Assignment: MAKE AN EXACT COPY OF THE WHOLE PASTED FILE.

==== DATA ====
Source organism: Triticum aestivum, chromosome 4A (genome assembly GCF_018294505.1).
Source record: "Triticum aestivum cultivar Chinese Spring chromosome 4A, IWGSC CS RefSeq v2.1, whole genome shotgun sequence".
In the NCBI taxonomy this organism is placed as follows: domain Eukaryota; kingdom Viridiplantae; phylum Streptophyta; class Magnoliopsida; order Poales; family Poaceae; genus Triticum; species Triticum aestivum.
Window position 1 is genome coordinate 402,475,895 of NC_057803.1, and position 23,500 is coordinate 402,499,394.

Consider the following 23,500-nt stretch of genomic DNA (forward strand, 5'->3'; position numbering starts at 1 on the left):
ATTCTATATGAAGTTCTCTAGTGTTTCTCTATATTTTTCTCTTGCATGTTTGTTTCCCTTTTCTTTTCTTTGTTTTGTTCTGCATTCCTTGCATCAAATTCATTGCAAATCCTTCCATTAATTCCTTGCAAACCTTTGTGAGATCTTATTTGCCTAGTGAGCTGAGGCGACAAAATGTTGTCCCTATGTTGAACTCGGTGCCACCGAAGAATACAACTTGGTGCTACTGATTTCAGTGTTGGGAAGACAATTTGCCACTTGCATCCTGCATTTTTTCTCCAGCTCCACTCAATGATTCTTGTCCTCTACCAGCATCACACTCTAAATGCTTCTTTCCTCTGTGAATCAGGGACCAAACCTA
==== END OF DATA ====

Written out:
Source organism: Triticum aestivum, chromosome 4A (genome assembly GCF_018294505.1).
Source record: "Triticum aestivum cultivar Chinese Spring chromosome 4A, IWGSC CS RefSeq v2.1, whole genome shotgun sequence".
In the NCBI taxonomy this organism is placed as follows: domain Eukaryota; kingdom Viridiplantae; phylum Streptophyta; class Magnoliopsida; order Poales; family Poaceae; genus Triticum; species Triticum aestivum.
Window position 1 is genome coordinate 402,475,895 of NC_057803.1, and position 23,500 is coordinate 402,499,394.

Consider the following 23,500-nt stretch of genomic DNA (forward strand, 5'->3'; position numbering starts at 1 on the left):
ATTCTATATGAAGTTCTCTAGTGTTTCTCTATATTTTTCTCTTGCATGTTTGTTTCCCTTTTCTTTTCTTTGTTTTGTTCTGCATTCCTTGCATCAAATTCATTGCAAATCCTTCCATTAATTCCTTGCAAACCTTTGTGAGATCTTATTTGCCTAGTGAGCTGAGGCGACAAAATGTTGTCCCTATGTTGAACTCGGTGCCACCGAAGAATACAACTTGGTGCTACTGATTTCAGTGTTGGGAAGACAATTTGCCACTTGCATCCTGCATTTTTTCTCCAGCTCCACTCAATGATTCTTGTCCTCTACCAGCATCACACTCTAAATGCTTCTTTCCTCTGTGAATCAGGGACCAAACCTA